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We find many times in tanach and chazal (eg Sota 5a) where humbleness is praised and haughtiness is condemned. I would like to understand why that is. A person can conceivably fulfill all the commandments of the torah, and be a genuinely good person while still being conceited. What is it about excessive self-pride that is so incongruous with Judaism?

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And be a genuinely good person? Define good person. –  Double AA Apr 24 '13 at 16:01
    
@DoubleAA i mean not a m'navel b'reshus ha'torah –  user2110 Apr 24 '13 at 16:03
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Interesting definition (which is almost identically ambiguous). Why do you think haughtiness is not included? –  Double AA Apr 24 '13 at 16:04
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3 Answers

To every positive trait there is a flip side and vice versa. Character traits often have elements of good and bad to them. (Rambam:HaMada-Hilchos Deyos 1:3,4)

Giava AKA Haughtiness can be a path to piety as well as the undoing of it.

For example, if a person has so much pride as to say to themselves "I will not do this aveirah(transgression) because this is not who I am" then there is merit.

But, if someone acquires torah knowledge and wisdom and lords it over others as a status than that is an undoing of piety.

An example is when the Kohen Gadol (High Priest) Aaron would don the white robes to enter the holy of holies, he wore them as a symbol of humility, yet did not allow wearing them to give him a feeling of status as in "Look at me I get to wear the 'humble' clothes -which makes me special"

It's a slippery slope because Aaron knew who he was but he also did not allow it to manifest in his ego.

The ego is critical to creativity, self-expression and free will. Without those things we aren't complete people. We are supposed to want better things and be competitive but for the right reasons.

-But... let those things go awry and it can be almost idolatrous -(leading to having a quick temper which is compared to idolatry because a person forgets g-d orders things a certain way to every person) -and can lead to narcissism and hedonism.

I hope that helps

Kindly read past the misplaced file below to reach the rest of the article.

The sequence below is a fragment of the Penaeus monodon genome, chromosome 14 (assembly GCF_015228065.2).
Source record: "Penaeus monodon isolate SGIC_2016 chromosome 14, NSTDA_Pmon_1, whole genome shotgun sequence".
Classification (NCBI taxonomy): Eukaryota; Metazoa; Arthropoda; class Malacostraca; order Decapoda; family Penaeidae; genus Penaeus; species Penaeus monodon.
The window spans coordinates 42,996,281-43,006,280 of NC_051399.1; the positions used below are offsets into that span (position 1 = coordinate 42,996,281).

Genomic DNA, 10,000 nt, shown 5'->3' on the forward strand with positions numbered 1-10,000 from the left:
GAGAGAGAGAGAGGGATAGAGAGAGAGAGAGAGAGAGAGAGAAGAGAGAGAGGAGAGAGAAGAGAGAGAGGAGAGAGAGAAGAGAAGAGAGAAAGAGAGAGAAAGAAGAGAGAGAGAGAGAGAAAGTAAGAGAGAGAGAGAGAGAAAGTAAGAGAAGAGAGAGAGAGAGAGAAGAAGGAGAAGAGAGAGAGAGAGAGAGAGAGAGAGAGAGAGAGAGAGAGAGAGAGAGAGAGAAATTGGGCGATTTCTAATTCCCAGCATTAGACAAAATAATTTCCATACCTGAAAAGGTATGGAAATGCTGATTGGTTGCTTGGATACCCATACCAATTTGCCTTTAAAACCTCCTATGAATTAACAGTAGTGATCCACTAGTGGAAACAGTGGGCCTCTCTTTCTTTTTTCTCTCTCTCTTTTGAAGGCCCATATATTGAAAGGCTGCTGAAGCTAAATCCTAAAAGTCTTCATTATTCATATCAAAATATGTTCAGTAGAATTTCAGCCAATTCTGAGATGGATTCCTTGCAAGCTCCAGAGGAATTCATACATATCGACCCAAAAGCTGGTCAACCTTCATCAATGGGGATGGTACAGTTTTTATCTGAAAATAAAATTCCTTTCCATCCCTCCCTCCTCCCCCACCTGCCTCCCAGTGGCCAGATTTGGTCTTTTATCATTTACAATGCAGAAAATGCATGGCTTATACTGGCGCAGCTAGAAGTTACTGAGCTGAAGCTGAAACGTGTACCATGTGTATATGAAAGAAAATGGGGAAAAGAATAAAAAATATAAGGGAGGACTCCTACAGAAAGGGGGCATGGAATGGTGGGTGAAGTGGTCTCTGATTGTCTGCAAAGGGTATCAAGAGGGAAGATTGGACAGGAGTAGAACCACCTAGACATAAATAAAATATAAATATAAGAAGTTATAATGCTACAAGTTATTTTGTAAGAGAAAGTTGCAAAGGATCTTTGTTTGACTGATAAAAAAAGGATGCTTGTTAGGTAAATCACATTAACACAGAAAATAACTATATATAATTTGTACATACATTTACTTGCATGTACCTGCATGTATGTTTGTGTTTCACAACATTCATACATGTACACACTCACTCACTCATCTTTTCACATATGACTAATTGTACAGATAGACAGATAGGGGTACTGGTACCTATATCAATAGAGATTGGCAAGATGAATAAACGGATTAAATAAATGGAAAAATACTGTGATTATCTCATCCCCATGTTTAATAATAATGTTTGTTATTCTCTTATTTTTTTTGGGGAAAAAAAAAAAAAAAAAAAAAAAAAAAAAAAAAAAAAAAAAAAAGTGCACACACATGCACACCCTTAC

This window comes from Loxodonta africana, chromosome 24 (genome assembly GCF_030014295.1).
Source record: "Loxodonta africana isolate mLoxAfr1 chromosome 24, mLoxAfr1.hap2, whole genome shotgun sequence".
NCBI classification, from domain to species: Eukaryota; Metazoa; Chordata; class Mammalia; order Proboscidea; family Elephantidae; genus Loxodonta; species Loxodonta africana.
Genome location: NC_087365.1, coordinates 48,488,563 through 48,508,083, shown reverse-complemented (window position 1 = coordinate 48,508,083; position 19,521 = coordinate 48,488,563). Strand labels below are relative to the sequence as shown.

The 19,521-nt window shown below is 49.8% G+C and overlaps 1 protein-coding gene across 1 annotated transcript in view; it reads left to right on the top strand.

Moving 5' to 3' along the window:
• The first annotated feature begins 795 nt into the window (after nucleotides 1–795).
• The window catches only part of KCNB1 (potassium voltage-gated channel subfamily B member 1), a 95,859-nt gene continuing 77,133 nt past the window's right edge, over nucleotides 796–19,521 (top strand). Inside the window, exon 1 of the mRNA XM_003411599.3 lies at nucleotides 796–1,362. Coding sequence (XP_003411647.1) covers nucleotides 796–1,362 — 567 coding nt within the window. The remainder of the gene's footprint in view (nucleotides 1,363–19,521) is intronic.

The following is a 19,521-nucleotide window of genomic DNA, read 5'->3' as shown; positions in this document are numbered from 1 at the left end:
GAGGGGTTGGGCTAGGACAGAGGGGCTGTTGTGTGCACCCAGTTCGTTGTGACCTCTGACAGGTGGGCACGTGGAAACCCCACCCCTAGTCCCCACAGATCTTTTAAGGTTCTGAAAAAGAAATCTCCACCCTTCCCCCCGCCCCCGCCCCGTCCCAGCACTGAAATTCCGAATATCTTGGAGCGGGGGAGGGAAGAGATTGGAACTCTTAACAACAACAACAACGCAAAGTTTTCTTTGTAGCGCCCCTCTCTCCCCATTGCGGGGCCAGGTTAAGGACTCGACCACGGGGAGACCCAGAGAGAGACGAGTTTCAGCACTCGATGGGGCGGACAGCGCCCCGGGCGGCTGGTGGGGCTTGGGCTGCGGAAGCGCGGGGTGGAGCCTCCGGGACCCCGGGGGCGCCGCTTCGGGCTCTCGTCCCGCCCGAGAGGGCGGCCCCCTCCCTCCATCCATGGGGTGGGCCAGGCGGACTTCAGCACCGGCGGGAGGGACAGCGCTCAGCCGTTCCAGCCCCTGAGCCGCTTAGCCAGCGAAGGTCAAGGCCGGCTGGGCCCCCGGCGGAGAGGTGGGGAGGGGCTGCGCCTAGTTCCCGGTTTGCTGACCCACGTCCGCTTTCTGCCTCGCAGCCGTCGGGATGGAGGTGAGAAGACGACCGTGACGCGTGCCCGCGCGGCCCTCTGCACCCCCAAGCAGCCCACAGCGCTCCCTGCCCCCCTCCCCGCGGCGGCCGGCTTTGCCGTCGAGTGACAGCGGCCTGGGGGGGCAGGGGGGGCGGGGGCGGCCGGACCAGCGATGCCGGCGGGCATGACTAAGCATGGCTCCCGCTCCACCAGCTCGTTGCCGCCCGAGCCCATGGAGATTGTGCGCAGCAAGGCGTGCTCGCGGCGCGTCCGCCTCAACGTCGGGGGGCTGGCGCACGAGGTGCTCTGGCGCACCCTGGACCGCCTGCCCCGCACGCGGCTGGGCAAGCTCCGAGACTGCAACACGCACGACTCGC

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Thanks for this answer and welcome to Mi Yodeya. Citing sources for the points you make would make this answer much more compelling. –  user2110 Apr 24 '13 at 17:59
    
Regarding Aharon, I was can cite Vayikarah, Kedoshim, and for additional sources I will follow up with the exact source in Perkie Avos, and a source I can't remember exactly -but I will find it regarding the duality of middos, (Tanyah?) I can Paraphrase Rabbi Jonathan Sacks Book "To Heal a Fractured World" Ch1 -Faith as protest (I believe was the heading) where he cites dialog with Avraham and Moshe as testament to the nature of or free will. I admit, There is another mussar book, -I think "Gateways of the tzadikkim" that compares anger to Avodah Zarah. Avos also does, I believe. –  seekingclarity Apr 25 '13 at 15:40
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I would say that the torah was given on har sinai the 'smallest' mountain to show that haughtiness and Torah dont go together. It is also no coincidence that moshe rabainu was the most humble of men and only through him could the Torah be given. The question was what is wrong with being haughty. So this answers it by saying he will not be able to learn Torah. Since torah and haughtiness dont go together.

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You could easily edit your explanatory comment into your answer. That, and maybe a source to support you, would likely garner several up votes. –  Seth J Apr 25 '13 at 0:55
    
Well I have edited it but not yet put in a source which I think is totally unnecessary here. –  user2709 Apr 25 '13 at 4:13
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@shulem Most views on any page on Mi Yodeya come from random internet searches, not our regular users. We try and be accommodating to them because they likely are less educated than us. Plus, as someone who has looked for many a source that I thought was obvious, I assure you you'll be surprised sometimes at what you find when you take the time to look. –  Double AA Apr 25 '13 at 4:23
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And also, whenever a post is edited, anyone can change their vote. This is designed so that the voting score can be updated with the quality of your post. I know this site has its quirks and unspoken rules, but I promise you if you get used to it then it's a very powerful tool. Give us a try :) –  Double AA Apr 25 '13 at 4:25
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Arrogance is perhaps the worst character trait, because the greater one think one is, the less greatness one ascribes to G-d, and to others.

So the consequence of arrogance is thinking one's accomplishments are due to one's own efforts rather than to G-d, leading one to fail to praise and thank G-d. It also causes one to think little of other people, getting angry and impatient at them.

In addition, arrogance leads one to trust one's own ideas, rather than in Chazal and the great rabbis of this generation. This leads to heretical ideas and neglecting observance.

Finally, if one thinks highly of oneself, one is less likely to try to improve oneself through improving one's character traits, Torah learning, and observance.

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